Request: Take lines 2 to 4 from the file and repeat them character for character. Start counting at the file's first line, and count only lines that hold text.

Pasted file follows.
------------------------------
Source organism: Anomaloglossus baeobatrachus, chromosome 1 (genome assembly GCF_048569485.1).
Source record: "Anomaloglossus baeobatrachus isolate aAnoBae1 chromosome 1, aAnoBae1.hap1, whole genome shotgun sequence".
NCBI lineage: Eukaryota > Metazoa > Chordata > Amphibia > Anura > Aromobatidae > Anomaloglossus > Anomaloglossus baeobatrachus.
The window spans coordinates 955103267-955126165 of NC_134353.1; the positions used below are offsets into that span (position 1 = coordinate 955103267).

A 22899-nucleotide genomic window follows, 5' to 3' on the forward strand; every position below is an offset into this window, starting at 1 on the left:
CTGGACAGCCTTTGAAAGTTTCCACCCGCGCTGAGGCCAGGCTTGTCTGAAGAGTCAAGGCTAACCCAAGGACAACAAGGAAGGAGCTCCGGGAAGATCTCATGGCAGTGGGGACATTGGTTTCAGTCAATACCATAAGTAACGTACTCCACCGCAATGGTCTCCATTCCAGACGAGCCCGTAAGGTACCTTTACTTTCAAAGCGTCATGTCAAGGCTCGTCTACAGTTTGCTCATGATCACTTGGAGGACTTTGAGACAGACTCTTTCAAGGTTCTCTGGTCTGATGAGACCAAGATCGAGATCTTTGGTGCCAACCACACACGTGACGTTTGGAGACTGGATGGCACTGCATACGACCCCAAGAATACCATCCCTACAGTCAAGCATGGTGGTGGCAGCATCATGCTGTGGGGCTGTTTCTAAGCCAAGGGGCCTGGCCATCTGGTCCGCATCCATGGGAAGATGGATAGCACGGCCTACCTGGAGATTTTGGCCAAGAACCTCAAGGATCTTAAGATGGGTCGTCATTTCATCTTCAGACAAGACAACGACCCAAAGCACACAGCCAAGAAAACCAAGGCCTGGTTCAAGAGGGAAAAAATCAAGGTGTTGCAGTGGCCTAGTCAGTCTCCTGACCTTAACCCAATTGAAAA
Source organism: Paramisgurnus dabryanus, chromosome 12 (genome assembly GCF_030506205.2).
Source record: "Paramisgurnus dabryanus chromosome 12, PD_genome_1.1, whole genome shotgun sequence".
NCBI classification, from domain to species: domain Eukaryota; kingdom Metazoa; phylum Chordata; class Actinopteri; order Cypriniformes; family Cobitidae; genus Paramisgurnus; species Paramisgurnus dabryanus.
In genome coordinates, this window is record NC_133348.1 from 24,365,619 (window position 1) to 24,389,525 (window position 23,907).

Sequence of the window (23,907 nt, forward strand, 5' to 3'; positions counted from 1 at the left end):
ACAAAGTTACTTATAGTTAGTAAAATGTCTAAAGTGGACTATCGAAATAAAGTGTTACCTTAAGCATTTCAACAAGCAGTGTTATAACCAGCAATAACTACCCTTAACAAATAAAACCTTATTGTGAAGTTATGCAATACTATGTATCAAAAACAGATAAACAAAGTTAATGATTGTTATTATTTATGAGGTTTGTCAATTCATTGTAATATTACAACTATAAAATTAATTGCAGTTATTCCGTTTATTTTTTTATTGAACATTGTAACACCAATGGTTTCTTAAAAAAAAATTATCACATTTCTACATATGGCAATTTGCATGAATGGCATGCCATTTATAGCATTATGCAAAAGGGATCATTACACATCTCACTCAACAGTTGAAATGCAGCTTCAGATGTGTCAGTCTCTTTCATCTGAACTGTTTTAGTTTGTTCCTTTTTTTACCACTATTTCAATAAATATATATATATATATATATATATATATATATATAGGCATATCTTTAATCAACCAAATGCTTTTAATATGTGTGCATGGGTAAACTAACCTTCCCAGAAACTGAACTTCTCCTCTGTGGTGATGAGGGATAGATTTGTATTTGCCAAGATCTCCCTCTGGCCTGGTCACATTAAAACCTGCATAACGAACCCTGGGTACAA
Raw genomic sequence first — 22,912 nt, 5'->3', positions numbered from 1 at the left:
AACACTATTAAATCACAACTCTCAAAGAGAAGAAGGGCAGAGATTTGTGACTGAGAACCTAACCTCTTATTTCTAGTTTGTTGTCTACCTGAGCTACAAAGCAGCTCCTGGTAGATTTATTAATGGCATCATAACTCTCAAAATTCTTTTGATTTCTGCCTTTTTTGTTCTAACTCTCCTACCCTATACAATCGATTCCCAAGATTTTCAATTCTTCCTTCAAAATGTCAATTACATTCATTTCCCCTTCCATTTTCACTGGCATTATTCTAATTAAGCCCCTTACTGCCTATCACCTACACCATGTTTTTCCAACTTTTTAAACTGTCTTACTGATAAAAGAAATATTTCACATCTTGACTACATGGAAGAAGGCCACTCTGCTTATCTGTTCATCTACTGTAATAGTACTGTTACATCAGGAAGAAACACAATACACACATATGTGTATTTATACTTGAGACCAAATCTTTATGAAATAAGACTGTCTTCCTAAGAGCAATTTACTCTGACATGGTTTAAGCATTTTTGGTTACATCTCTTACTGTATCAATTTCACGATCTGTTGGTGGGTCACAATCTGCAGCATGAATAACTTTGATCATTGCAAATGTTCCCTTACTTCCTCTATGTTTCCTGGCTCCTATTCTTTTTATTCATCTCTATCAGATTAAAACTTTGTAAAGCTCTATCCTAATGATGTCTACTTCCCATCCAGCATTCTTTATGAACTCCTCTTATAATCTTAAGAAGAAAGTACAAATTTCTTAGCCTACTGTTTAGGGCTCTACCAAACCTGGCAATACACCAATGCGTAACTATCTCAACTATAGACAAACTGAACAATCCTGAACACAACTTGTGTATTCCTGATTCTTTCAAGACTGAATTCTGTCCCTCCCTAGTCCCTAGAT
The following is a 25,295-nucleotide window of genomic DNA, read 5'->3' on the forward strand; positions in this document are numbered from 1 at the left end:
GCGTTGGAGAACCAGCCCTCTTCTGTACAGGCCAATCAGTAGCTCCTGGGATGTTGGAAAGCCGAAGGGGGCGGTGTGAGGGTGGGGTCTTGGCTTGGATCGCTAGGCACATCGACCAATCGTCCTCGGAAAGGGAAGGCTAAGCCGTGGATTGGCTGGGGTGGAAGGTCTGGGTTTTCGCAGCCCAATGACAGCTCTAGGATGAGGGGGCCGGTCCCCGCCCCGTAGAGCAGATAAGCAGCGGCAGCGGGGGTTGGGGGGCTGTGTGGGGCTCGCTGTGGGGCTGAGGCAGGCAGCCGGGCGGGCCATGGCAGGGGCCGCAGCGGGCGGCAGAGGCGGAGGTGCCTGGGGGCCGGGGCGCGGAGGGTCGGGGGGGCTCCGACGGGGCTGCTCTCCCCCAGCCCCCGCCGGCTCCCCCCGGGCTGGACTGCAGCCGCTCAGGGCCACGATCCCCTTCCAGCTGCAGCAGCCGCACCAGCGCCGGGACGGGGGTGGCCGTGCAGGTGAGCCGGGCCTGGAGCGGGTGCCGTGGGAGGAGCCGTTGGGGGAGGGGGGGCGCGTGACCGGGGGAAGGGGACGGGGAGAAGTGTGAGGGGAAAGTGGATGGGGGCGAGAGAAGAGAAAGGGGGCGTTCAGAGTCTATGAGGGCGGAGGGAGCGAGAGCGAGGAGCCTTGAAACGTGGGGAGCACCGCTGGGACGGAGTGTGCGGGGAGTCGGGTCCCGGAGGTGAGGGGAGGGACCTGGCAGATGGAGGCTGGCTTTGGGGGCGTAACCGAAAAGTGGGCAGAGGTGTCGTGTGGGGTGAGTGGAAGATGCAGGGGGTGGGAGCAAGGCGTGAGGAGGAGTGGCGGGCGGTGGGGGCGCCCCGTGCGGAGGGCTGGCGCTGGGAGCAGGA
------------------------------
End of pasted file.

Source record: "Anomaloglossus baeobatrachus isolate aAnoBae1 chromosome 1, aAnoBae1.hap1, whole genome shotgun sequence".
NCBI lineage: Eukaryota > Metazoa > Chordata > Amphibia > Anura > Aromobatidae > Anomaloglossus > Anomaloglossus baeobatrachus.
The window spans coordinates 955103267-955126165 of NC_134353.1; the positions used below are offsets into that span (position 1 = coordinate 955103267).